Lesson Learned: Everybody Is Not My Ideal Client
Tai Goodwin
Share It!

Lesson Learned: Everybody Is Not My Ideal Client

I’ve learned the hard way to stay focused on my ideal client.

The ramifications of taking on clients where the only fit is their ability to pay me have hit me hard emotionally and financially. It’s one of the reasons I lovingly nudge my clients to get crystal clear about their audience. I know the sooner they invest attention in building relationships with their ideal client, the faster they will grow a profitable practice.

A few weeks ago I had to apply the, “everybody is not my client rule,” and turn down someone who was really interested in working with me and had no objection to the price of my services. Why did I say no? She was ambitious and definitely had passion, but she was unwilling to do the work required to build a sustainable profitable business. Every time I asked questions that required her to make a decision, I got a long list of ideas and excuses. Like so many struggling solopreneurs and practitioners, she couldn’t give me a clear answer to three simple but critical questions:

  • Who is her target audience?
  • What data did she use to determine her rates?
  • What marketing strategies had been the most successful in helping generate VIPs?

Clearly, she needed help. Yes, I have expertise, tools, and systems that could help her. And yes, she could afford to pay me. But two of the things I value were missing from the list: a willingness to be open to new ideas and looking for opportunities instead of excuses. Based on our initial conversation, all signs were pointing to a coaching relationship that would have been frustrating and unproductive for both of us.


Next page

About the Author Tai Goodwin

Tai Goodwin on a mission to help 10,000 women entrepreneurs create more joy and wealth in their life and business. She's the CEO of Aligned + Bankable and creator of the Bankable Brilliance Course. An intuitive business growth strategist and teacher, her specialty is helping clients create bankable business models that allow them to increase their impact and income without burning out. Tai is a former corporate trainer with a master's degree in instructional design and over 20 years of experience designing course, training programs, and certifications. She is also the author of Girlfriend, It's Your Time and founder of Brilliant Business Girlfriends.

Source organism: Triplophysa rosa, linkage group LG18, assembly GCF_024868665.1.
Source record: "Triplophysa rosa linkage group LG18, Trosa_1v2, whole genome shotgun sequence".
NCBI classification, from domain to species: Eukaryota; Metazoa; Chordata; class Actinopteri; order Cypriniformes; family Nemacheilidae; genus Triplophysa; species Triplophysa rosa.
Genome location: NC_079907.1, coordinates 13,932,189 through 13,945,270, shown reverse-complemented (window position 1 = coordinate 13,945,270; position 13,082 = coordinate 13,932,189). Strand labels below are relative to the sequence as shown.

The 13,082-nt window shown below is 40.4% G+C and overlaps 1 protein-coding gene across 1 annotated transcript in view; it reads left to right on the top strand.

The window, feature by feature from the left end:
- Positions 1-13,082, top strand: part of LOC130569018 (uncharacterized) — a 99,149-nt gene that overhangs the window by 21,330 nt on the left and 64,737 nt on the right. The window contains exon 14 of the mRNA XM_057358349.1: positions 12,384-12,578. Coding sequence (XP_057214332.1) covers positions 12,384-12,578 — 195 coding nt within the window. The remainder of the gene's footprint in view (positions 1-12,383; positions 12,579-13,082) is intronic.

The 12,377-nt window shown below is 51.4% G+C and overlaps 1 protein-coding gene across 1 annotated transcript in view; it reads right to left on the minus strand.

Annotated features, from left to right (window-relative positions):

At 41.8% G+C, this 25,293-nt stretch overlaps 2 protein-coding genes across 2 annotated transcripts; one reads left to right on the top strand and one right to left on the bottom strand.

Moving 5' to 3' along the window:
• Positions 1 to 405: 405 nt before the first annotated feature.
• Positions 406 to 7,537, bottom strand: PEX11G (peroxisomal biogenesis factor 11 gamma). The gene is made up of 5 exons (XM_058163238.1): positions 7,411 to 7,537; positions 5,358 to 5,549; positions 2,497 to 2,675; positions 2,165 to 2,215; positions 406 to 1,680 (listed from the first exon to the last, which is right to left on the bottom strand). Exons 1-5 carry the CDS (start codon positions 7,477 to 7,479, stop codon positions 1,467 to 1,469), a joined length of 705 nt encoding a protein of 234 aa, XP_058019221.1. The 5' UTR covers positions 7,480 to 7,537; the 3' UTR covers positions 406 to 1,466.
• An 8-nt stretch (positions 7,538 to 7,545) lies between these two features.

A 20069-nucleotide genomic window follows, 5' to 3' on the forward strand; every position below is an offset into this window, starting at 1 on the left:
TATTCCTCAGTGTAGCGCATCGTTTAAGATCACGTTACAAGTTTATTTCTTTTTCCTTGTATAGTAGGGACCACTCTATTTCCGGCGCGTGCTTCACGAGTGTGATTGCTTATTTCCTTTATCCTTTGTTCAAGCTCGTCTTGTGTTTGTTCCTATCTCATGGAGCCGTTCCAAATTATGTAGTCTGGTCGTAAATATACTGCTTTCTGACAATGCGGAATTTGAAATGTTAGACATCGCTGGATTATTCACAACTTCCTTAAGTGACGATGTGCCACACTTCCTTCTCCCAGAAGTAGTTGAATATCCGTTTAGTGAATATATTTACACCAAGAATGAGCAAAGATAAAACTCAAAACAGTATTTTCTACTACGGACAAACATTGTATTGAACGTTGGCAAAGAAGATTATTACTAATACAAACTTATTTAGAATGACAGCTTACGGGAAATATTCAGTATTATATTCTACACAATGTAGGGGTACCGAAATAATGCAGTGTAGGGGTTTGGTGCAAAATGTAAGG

follow me on:

Leave a Comment:

5 comments
Derek Lewinson says

I am thankful and grateful for this article. I am learning the hard way that not everyone is the right client. Unnecessary pain and damage to my rep. My mistake? Ignoring my intuition and previous experiences with the project manager…the individual chose me…I should not have chosen them. #lessonlearned.

Reply
Dianne Dawson says

Great article! Excuses and whining are the first indicators of what’s to come if you choose to work with the person. I look for a strong desire to achieve a desired outcome and a willingness to do what it takes. Without these two traits, nothing significant is going to happen for the client. I want my clients to succeed, but I can’t want it more than they do; they have to be willing to step-up, even when doing so is scary.

Reply
Marjorie Geiser says

Good one, Tai. Yes, too often people will take on clients who are not a good fit. I did once. HARD lesson learned, but today I’m VERY careful who I accept to work with.

Reply
Jason Anderson says

Excellent yet hard decision to make. That’s why an onboarding interview is so critical. It’s NOT a marketing gimmick if deployed properly. Unfortunately, lots of coaches use an “application” as a lead generation piece and forget about the “application” part when the money is there.

Reply
    Tai Goodwin says

    Thanks for stopping by Jason. Some coaches say that applications deter potential clients. I think if you’ve established enough trust and credibility, the VIPs you attract that are serious about working with you, will respect your process and welcome the opportunity to ensure that the fit is right for both sides.

    Reply
Add Your Reply